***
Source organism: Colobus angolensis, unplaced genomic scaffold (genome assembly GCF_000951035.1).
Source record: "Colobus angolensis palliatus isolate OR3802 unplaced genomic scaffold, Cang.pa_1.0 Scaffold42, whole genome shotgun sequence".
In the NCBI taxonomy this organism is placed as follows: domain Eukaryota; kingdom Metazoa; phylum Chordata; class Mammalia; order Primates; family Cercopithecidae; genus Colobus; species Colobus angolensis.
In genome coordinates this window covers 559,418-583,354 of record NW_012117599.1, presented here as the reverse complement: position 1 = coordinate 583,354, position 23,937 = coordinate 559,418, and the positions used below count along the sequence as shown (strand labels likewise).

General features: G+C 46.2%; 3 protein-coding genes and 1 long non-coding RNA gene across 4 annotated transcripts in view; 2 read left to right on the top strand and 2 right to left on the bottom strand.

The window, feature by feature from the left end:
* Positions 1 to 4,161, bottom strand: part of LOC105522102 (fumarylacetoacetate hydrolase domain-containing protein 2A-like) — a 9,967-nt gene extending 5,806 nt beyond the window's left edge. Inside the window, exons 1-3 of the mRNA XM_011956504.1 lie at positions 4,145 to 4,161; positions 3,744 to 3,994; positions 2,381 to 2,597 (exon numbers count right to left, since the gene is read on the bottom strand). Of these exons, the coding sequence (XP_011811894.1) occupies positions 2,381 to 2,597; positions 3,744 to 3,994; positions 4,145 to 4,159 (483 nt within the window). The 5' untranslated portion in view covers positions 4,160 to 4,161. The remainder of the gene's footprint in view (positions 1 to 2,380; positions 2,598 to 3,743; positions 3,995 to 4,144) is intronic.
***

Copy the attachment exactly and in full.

Source organism: Colobus angolensis, unplaced genomic scaffold (genome assembly GCF_000951035.1).
Source record: "Colobus angolensis palliatus isolate OR3802 unplaced genomic scaffold, Cang.pa_1.0 Scaffold42, whole genome shotgun sequence".
In the NCBI taxonomy this organism is placed as follows: domain Eukaryota; kingdom Metazoa; phylum Chordata; class Mammalia; order Primates; family Cercopithecidae; genus Colobus; species Colobus angolensis.
In genome coordinates this window covers 559,418-583,354 of record NW_012117599.1, presented here as the reverse complement: position 1 = coordinate 583,354, position 23,937 = coordinate 559,418, and the positions used below count along the sequence as shown (strand labels likewise).

General features: G+C 46.2%; 3 protein-coding genes and 1 long non-coding RNA gene across 4 annotated transcripts in view; 2 read left to right on the top strand and 2 right to left on the bottom strand.

The window, feature by feature from the left end:
* Positions 1 to 4,161, bottom strand: part of LOC105522102 (fumarylacetoacetate hydrolase domain-containing protein 2A-like) — a 9,967-nt gene extending 5,806 nt beyond the window's left edge. Inside the window, exons 1-3 of the mRNA XM_011956504.1 lie at positions 4,145 to 4,161; positions 3,744 to 3,994; positions 2,381 to 2,597 (exon numbers count right to left, since the gene is read on the bottom strand). Of these exons, the coding sequence (XP_011811894.1) occupies positions 2,381 to 2,597; positions 3,744 to 3,994; positions 4,145 to 4,159 (483 nt within the window). The 5' untranslated portion in view covers positions 4,160 to 4,161. The remainder of the gene's footprint in view (positions 1 to 2,380; positions 2,598 to 3,743; positions 3,995 to 4,144) is intronic.